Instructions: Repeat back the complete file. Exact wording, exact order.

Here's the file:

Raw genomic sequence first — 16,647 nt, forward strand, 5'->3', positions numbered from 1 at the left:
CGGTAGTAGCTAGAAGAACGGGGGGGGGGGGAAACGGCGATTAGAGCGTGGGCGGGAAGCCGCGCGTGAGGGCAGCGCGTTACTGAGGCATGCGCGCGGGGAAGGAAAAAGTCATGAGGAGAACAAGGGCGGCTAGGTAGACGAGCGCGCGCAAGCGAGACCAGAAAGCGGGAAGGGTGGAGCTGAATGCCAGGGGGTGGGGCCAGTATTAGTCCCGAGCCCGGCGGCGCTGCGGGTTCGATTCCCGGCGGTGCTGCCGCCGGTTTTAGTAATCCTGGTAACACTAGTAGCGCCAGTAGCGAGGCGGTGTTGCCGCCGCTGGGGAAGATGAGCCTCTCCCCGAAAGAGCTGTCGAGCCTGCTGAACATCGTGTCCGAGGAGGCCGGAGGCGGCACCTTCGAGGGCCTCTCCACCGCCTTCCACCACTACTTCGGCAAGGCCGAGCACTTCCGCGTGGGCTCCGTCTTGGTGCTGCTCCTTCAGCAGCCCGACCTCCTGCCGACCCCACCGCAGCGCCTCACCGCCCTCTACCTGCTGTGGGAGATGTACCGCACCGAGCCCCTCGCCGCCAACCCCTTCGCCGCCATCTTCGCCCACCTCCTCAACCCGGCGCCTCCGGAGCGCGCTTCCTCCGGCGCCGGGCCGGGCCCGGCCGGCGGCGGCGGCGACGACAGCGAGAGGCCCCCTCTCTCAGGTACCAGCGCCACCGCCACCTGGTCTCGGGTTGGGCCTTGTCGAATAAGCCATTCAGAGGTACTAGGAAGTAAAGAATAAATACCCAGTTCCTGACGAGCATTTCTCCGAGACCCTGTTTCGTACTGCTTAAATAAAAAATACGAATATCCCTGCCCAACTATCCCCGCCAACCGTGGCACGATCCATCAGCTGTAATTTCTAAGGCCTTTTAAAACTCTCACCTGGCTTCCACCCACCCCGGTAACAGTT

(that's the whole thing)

Raw genomic sequence first — 16,647 nt, forward strand, 5'->3', positions numbered from 1 at the left:
CGGTAGTAGCTAGAAGAACGGGGGGGGGGGGAAACGGCGATTAGAGCGTGGGCGGGAAGCCGCGCGTGAGGGCAGCGCGTTACTGAGGCATGCGCGCGGGGAAGGAAAAAGTCATGAGGAGAACAAGGGCGGCTAGGTAGACGAGCGCGCGCAAGCGAGACCAGAAAGCGGGAAGGGTGGAGCTGAATGCCAGGGGGTGGGGCCAGTATTAGTCCCGAGCCCGGCGGCGCTGCGGGTTCGATTCCCGGCGGTGCTGCCGCCGGTTTTAGTAATCCTGGTAACACTAGTAGCGCCAGTAGCGAGGCGGTGTTGCCGCCGCTGGGGAAGATGAGCCTCTCCCCGAAAGAGCTGTCGAGCCTGCTGAACATCGTGTCCGAGGAGGCCGGAGGCGGCACCTTCGAGGGCCTCTCCACCGCCTTCCACCACTACTTCGGCAAGGCCGAGCACTTCCGCGTGGGCTCCGTCTTGGTGCTGCTCCTTCAGCAGCCCGACCTCCTGCCGACCCCACCGCAGCGCCTCACCGCCCTCTACCTGCTGTGGGAGATGTACCGCACCGAGCCCCTCGCCGCCAACCCCTTCGCCGCCATCTTCGCCCACCTCCTCAACCCGGCGCCTCCGGAGCGCGCTTCCTCCGGCGCCGGGCCGGGCCCGGCCGGCGGCGGCGGCGACGACAGCGAGAGGCCCCCTCTCTCAGGTACCAGCGCCACCGCCACCTGGTCTCGGGTTGGGCCTTGTCGAATAAGCCATTCAGAGGTACTAGGAAGTAAAGAATAAATACCCAGTTCCTGACGAGCATTTCTCCGAGACCCTGTTTCGTACTGCTTAAATAAAAAATACGAATATCCCTGCCCAACTATCCCCGCCAACCGTGGCACGATCCATCAGCTGTAATTTCTAAGGCCTTTTAAAACTCTCACCTGGCTTCCACCCACCCCGGTAACAGTT